Earlier today, Amazon announced it was buying Whole Foods in a deal worth $13.7 billion. What does the planet’s biggest online retailer need with a chi-chi brick-and-mortar grocery store?
Once the surprise wears off and the idea sinks in, it becomes obvious that the deal has the potential to solve a lot of problems for both companies.
The deal to acquire Whole Foods is quite a coup for Amazon’s CEO Jeff Bezos, who has been seeking access to a broader array of unique pantry items and experimenting with real stores. And the US$42-per-share price tag is also something of a salvation for Whole Foods, whose business, along with that of other grocers, has been suffering. In recent months, Whole Foods’ CEO John Mackey has been under pressure from activist investors to do something dramatic to ramp up profits and boost the stock price. Voilà!
Amazon, which already sells some grocery staples, wants to move deeper into the massive, noncylical grocery business. Here at strategy+business, we’ve been documenting the disruption that technology and changing consumer tastes have brought to the industry. In “Navigating Retail’s Last Mile,” Tim Laseter, Matt Egol, and Scott Bauer presciently noted that all retailers — Web, traditional, and hybrids — are struggling with “the evolution of the trade-off between speed and variety.”
Amazon certainly has the speed. It has been testing same-day delivery on a wide selection of packaged products and has also been experimenting with brick-and-mortar shops in big cities. But Whole Foods has the edge on an almost countless variety of fresh and niche foods. Want a 12-pack of paper towels delivered by day’s end? Amazon’s Prime Pantry is your place to go. Want animal welfare–rated antibiotic- and hormone-free steaks or gluten-free, paleo-friendly mayo from cage-free eggs and vinegar from non-GMO beets? It’s Whole Foods you need.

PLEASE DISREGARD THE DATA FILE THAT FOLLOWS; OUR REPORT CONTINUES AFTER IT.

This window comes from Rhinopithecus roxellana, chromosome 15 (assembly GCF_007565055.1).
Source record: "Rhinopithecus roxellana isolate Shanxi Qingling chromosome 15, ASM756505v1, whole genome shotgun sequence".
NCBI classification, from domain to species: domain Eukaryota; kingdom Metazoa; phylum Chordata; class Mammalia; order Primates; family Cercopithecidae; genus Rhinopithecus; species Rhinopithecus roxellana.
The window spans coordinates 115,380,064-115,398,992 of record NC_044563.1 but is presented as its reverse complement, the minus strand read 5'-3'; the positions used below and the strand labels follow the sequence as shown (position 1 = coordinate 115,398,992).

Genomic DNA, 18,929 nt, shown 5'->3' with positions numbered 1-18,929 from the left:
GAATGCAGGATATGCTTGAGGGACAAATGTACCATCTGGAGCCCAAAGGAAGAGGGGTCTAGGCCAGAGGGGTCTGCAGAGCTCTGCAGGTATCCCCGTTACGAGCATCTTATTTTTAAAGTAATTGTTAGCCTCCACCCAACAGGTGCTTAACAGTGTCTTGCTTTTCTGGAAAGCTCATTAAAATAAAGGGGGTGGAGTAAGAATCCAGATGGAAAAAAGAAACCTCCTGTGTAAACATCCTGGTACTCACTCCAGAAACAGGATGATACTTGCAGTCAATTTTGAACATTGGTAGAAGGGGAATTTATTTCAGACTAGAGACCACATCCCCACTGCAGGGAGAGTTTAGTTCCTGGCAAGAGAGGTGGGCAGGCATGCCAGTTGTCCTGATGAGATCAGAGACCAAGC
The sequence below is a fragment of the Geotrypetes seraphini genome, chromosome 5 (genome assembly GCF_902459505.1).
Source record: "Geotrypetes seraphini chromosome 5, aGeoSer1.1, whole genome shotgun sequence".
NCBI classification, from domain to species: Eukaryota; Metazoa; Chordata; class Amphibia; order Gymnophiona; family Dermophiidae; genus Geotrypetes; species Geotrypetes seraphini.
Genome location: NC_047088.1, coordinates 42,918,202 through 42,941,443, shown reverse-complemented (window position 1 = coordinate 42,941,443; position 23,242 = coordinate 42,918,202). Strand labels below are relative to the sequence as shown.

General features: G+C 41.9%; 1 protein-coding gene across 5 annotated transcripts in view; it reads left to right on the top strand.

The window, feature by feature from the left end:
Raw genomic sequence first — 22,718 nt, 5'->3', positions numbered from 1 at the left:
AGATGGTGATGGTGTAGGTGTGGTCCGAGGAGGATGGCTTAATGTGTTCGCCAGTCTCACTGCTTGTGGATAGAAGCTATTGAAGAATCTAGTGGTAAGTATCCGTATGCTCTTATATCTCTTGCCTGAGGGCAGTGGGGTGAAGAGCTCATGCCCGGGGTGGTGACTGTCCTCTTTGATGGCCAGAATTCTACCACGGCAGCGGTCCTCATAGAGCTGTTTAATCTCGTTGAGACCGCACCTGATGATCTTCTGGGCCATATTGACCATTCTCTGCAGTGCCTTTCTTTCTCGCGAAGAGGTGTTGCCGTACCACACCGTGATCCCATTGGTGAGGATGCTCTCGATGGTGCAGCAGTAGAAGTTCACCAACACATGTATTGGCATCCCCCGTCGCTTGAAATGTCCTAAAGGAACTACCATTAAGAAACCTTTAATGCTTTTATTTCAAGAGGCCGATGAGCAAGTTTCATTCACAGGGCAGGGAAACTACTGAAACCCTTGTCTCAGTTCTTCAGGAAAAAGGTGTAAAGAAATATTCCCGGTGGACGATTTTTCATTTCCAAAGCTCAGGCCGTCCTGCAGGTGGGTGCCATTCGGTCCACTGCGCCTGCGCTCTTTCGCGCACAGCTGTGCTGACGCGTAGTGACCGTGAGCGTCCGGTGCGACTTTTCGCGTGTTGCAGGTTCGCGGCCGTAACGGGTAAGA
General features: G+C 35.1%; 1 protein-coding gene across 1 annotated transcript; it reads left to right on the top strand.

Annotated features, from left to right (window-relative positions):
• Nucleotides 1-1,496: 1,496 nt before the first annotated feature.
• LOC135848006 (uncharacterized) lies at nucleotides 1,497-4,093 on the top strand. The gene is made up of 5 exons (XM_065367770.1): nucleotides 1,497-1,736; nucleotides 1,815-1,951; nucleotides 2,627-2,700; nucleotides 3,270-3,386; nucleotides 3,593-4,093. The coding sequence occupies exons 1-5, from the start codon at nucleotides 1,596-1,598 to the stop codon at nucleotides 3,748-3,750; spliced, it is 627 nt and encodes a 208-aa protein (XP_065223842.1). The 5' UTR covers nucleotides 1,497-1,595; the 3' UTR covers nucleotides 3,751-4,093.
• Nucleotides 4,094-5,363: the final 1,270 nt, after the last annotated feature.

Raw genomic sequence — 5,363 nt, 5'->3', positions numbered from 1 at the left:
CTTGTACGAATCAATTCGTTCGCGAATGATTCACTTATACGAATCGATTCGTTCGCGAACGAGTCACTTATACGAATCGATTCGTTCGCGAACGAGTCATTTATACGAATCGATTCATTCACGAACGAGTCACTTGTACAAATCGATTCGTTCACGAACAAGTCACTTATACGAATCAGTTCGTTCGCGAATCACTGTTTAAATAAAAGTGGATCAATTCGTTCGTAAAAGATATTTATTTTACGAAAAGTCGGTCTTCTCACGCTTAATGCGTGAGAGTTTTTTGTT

Of course, it’s not like Whole Foods has been standing still in the face of the supermarket disruption.
Of course, it’s not like Whole Foods has been standing still in the face of the supermarket disruption. In “What Mom-and-Pop Stores Can Teach Grocery Chains,” Laseter and Steffen Lauster point out that to stay competitive in this difficult environment, grocers need to combine an old-timey customer-centric mind-set with cutting-edge technology. Whole Foods has been playing with that formula, as we noted in “What Whole Foods Is Learning by Trading Down.” It has rolled out a loyalty rewards program and lowered the price of some products. But in perhaps its boldest move, as part of an effort to capture the business of customers tempted to trade down or shop online, the company, long ago nicknamed “Whole Paycheck,” has opened a chain of lower-priced, deliberately convenient natural foods stores, dubbed 365. The smaller stores with carefully selected items and high-tech ordering and check-out systems are an attempt to appeal to customers who may order grocery staples online. The new format also allowed Whole Foods to test out new ways of building stores with lower capital expenses and operating costs.
Combining Amazon’s speed, convenience, and low-cost delivery with Whole Foods’ depth of variety in fresh foods could be a win for consumers. Whether it will lead to fundamental shifts in shoppers’ behavior or spur other grocers to join up with e-commerce specialists is an open question. The proof will be in the (organic, dairy-free) pudding.